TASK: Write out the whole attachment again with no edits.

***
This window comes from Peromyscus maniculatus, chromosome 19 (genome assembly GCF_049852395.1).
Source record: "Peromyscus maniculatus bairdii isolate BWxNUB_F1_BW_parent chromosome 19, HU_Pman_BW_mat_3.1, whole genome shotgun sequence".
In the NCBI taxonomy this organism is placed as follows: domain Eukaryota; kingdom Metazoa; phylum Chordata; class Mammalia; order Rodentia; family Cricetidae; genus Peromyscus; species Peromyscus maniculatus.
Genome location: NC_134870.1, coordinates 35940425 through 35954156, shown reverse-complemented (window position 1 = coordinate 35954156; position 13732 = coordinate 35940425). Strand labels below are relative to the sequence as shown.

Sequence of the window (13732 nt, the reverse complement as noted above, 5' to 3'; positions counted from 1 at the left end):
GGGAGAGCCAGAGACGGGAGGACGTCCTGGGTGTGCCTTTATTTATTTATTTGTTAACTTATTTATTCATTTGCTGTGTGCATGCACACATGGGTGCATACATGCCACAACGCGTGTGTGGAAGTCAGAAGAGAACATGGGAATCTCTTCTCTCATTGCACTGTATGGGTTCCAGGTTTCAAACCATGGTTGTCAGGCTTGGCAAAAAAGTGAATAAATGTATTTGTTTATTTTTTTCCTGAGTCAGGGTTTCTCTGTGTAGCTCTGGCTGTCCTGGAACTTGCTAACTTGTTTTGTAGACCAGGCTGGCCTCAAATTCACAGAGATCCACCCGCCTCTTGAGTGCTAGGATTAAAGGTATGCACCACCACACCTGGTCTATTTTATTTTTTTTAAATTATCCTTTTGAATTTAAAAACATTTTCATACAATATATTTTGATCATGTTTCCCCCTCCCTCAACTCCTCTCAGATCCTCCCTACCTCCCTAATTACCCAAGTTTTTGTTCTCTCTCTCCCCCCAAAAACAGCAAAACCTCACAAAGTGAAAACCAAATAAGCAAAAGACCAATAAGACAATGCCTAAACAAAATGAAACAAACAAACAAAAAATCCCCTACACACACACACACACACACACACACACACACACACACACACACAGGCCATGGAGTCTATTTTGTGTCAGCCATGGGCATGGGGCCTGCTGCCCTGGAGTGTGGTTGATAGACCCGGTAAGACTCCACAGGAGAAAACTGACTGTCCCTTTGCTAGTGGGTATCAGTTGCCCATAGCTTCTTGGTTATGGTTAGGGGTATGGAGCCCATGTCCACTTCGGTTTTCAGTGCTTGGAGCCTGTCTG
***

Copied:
This window comes from Peromyscus maniculatus, chromosome 19 (genome assembly GCF_049852395.1).
Source record: "Peromyscus maniculatus bairdii isolate BWxNUB_F1_BW_parent chromosome 19, HU_Pman_BW_mat_3.1, whole genome shotgun sequence".
In the NCBI taxonomy this organism is placed as follows: domain Eukaryota; kingdom Metazoa; phylum Chordata; class Mammalia; order Rodentia; family Cricetidae; genus Peromyscus; species Peromyscus maniculatus.
Genome location: NC_134870.1, coordinates 35940425 through 35954156, shown reverse-complemented (window position 1 = coordinate 35954156; position 13732 = coordinate 35940425). Strand labels below are relative to the sequence as shown.

Sequence of the window (13732 nt, the reverse complement as noted above, 5' to 3'; positions counted from 1 at the left end):
GGGAGAGCCAGAGACGGGAGGACGTCCTGGGTGTGCCTTTATTTATTTATTTGTTAACTTATTTATTCATTTGCTGTGTGCATGCACACATGGGTGCATACATGCCACAACGCGTGTGTGGAAGTCAGAAGAGAACATGGGAATCTCTTCTCTCATTGCACTGTATGGGTTCCAGGTTTCAAACCATGGTTGTCAGGCTTGGCAAAAAAGTGAATAAATGTATTTGTTTATTTTTTTCCTGAGTCAGGGTTTCTCTGTGTAGCTCTGGCTGTCCTGGAACTTGCTAACTTGTTTTGTAGACCAGGCTGGCCTCAAATTCACAGAGATCCACCCGCCTCTTGAGTGCTAGGATTAAAGGTATGCACCACCACACCTGGTCTATTTTATTTTTTTTAAATTATCCTTTTGAATTTAAAAACATTTTCATACAATATATTTTGATCATGTTTCCCCCTCCCTCAACTCCTCTCAGATCCTCCCTACCTCCCTAATTACCCAAGTTTTTGTTCTCTCTCTCCCCCCAAAAACAGCAAAACCTCACAAAGTGAAAACCAAATAAGCAAAAGACCAATAAGACAATGCCTAAACAAAATGAAACAAACAAACAAAAAATCCCCTACACACACACACACACACACACACACACACACACACACACACACAGGCCATGGAGTCTATTTTGTGTCAGCCATGGGCATGGGGCCTGCTGCCCTGGAGTGTGGTTGATAGACCCGGTAAGACTCCACAGGAGAAAACTGACTGTCCCTTTGCTAGTGGGTATCAGTTGCCCATAGCTTCTTGGTTATGGTTAGGGGTATGGAGCCCATGTCCACTTCGGTTTTCAGTGCTTGGAGCCTGTCTG